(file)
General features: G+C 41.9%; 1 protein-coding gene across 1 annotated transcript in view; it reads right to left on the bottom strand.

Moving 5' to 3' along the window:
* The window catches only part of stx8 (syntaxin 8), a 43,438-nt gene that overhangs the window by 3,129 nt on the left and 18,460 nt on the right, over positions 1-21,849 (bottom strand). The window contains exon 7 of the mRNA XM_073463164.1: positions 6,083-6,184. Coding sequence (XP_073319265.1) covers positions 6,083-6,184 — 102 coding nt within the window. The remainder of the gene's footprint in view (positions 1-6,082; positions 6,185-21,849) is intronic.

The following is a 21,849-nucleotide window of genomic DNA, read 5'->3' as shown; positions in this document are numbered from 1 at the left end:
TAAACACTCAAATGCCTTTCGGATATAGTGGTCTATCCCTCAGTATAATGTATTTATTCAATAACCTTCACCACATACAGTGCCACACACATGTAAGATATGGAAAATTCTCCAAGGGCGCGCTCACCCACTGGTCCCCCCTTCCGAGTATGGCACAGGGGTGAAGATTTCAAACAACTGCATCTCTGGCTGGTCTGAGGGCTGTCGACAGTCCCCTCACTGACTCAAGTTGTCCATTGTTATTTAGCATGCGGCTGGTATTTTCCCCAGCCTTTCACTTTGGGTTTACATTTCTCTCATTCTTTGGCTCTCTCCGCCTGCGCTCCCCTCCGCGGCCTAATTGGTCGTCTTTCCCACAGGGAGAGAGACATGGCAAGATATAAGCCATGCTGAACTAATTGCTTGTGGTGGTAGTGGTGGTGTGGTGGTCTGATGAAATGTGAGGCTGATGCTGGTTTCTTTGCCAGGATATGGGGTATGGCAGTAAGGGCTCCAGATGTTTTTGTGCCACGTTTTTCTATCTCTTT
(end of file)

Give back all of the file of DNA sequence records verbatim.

General features: G+C 41.9%; 1 protein-coding gene across 1 annotated transcript in view; it reads right to left on the bottom strand.

Moving 5' to 3' along the window:
* The window catches only part of stx8 (syntaxin 8), a 43,438-nt gene that overhangs the window by 3,129 nt on the left and 18,460 nt on the right, over positions 1-21,849 (bottom strand). The window contains exon 7 of the mRNA XM_073463164.1: positions 6,083-6,184. Coding sequence (XP_073319265.1) covers positions 6,083-6,184 — 102 coding nt within the window. The remainder of the gene's footprint in view (positions 1-6,082; positions 6,185-21,849) is intronic.

The following is a 21,849-nucleotide window of genomic DNA, read 5'->3' as shown; positions in this document are numbered from 1 at the left end:
TAAACACTCAAATGCCTTTCGGATATAGTGGTCTATCCCTCAGTATAATGTATTTATTCAATAACCTTCACCACATACAGTGCCACACACATGTAAGATATGGAAAATTCTCCAAGGGCGCGCTCACCCACTGGTCCCCCCTTCCGAGTATGGCACAGGGGTGAAGATTTCAAACAACTGCATCTCTGGCTGGTCTGAGGGCTGTCGACAGTCCCCTCACTGACTCAAGTTGTCCATTGTTATTTAGCATGCGGCTGGTATTTTCCCCAGCCTTTCACTTTGGGTTTACATTTCTCTCATTCTTTGGCTCTCTCCGCCTGCGCTCCCCTCCGCGGCCTAATTGGTCGTCTTTCCCACAGGGAGAGAGACATGGCAAGATATAAGCCATGCTGAACTAATTGCTTGTGGTGGTAGTGGTGGTGTGGTGGTCTGATGAAATGTGAGGCTGATGCTGGTTTCTTTGCCAGGATATGGGGTATGGCAGTAAGGGCTCCAGATGTTTTTGTGCCACGTTTTTCTATCTCTTT